ALMS: When bending turns into breaking

Written by Jordan Lenssen on .

BMW Z4 GT3

The American Le Mans Series GT classes have always been an exciting category for fans of sport car racing. To see affordable sports cars race at such a high level is an amazing feat of technical mastery. There's no doubt the sense of speed is anything short of breathtaking. 

 

Currently, the ALMS runs two categories for GT cars - the baseline GT Challenge class (GTC) is made up solely of Porsche 911 GT3 Cup cars, while the higher GT class features heavily modified machines, both mechanically and in body structure. 

 

While specs for the GTC class have strictly kept the cars close to their stock versions (aside from weight reductions, wheels, etc.), GT specifications are much more open, primarily to allow high end cars of various engine sizes to compete. 

 

Restrictor plates placed over the engine intake plenum ensure that a 6.2-litre Corvette and the new 8.0-litre ALMS SRT Viper (8.4-litre production) remain competitive with smaller displaced GT cars such as the Lotus Evora, BMW M3 GT and the Porsche 911 GT3 RSR, where the maximum displacement is 5.5-litres.

 

The main stipulation for both classes is the cars must be built around their original platform, with engine options that are available to regular customers buying the car for street use. 

 

In 2013, the ALMS seems to have thrown these rules out the window for BMW's M3 replacement, the Z4.

 

For years, the M3 was a staple on the ALMS circuit, and with little reason, BMW decided to pull it from North American competition. The decision could be a result of the M3 competing well in the WEC and DTM series, while the Z4 has been a proven performer in the Blancpain and FIA GT3 championships overseas. My estimation is BMW has decided the M3 has enough exposure in North America, and now it's the Z4's turn.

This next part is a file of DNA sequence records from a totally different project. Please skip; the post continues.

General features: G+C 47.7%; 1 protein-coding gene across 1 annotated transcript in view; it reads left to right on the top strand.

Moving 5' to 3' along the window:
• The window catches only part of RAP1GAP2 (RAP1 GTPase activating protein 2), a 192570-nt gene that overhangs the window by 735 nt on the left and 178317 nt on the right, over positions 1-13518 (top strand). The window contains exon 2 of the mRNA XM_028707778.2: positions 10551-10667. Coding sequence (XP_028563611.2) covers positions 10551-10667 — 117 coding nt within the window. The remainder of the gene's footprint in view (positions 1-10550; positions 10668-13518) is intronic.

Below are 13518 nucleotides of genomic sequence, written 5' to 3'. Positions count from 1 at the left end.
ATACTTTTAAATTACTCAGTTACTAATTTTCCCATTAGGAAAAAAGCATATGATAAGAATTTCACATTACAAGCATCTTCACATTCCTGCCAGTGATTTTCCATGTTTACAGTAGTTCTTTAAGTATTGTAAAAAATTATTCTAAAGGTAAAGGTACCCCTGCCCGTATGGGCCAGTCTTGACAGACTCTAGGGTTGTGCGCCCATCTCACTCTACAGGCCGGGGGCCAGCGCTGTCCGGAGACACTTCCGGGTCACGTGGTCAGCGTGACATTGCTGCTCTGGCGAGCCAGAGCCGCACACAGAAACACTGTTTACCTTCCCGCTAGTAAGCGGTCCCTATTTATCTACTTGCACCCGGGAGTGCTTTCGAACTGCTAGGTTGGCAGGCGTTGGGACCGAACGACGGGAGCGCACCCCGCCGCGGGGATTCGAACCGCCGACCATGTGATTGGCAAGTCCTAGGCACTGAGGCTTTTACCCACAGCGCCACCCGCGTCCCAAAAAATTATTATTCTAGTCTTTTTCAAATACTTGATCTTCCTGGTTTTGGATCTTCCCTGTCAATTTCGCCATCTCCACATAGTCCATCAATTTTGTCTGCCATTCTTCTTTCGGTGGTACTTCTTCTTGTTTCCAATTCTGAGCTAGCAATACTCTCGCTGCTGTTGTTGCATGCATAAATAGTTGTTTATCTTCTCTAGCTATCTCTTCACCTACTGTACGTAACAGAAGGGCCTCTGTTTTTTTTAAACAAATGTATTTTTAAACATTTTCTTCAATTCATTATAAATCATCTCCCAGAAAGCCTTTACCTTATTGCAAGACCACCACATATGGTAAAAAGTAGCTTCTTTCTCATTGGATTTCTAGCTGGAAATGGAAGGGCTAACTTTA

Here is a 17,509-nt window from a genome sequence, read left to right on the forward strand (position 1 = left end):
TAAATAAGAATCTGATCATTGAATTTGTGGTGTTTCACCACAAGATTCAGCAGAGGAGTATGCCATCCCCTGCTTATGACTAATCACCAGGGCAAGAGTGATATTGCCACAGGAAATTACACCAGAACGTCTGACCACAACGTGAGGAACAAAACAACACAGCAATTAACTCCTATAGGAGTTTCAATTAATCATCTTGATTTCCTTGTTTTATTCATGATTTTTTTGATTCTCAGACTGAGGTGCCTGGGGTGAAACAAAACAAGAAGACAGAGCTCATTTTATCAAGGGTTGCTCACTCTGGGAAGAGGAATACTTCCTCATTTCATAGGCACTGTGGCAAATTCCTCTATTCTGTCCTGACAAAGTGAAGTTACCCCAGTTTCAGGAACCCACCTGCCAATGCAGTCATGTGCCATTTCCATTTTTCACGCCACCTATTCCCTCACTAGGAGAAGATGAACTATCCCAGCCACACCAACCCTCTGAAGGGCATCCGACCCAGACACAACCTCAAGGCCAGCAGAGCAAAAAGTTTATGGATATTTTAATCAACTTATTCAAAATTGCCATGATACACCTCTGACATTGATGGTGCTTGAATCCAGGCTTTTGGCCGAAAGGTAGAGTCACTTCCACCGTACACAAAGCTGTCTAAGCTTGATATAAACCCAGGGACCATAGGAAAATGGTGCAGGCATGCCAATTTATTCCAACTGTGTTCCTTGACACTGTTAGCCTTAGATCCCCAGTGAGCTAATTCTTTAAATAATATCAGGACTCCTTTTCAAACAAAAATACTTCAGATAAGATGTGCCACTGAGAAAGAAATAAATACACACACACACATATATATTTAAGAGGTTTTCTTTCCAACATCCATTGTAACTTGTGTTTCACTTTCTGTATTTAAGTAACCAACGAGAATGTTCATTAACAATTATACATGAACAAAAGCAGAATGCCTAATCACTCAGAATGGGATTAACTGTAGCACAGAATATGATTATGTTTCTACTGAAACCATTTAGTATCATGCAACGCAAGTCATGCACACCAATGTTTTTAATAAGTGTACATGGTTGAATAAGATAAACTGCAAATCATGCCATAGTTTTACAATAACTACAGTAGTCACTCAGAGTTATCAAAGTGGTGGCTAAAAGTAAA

The problem is, it doesn't belong. 

 

While restrictor plates are one thing, the Z4 goes beyond the rules by racing with a V8 engine that isn't even available as an option with the road-going car. While certain cars require more modifications than others, they have always stuck to the same powerplants as their showroom counterparts. 

 

Because the Z4 falls outside the parameters of the GT regulations, it is essentially a prototype car in GT garb. But because of BMW's heavy involvement in the series for many years, it is being allowed to run next year.

 

The Z4 is a great looking car in racing form, and as excited as I am to see it compete, I am disappointed that the rules are being bent this far. Why not give it regulation waivers to bring the current six-cylinder up to speed? And what's stopping other longstanding participants from making their own rules?

 

Call me a traditionalist, but I'm not a fan of the move. It's a great car, but regulations are there for a reason. I'd love to hear what Bernie Ecclestone would say if Ferrari decided to keep their V8 when the rest of Formula One moves to V6s in 2014.

 

Photo: BMW

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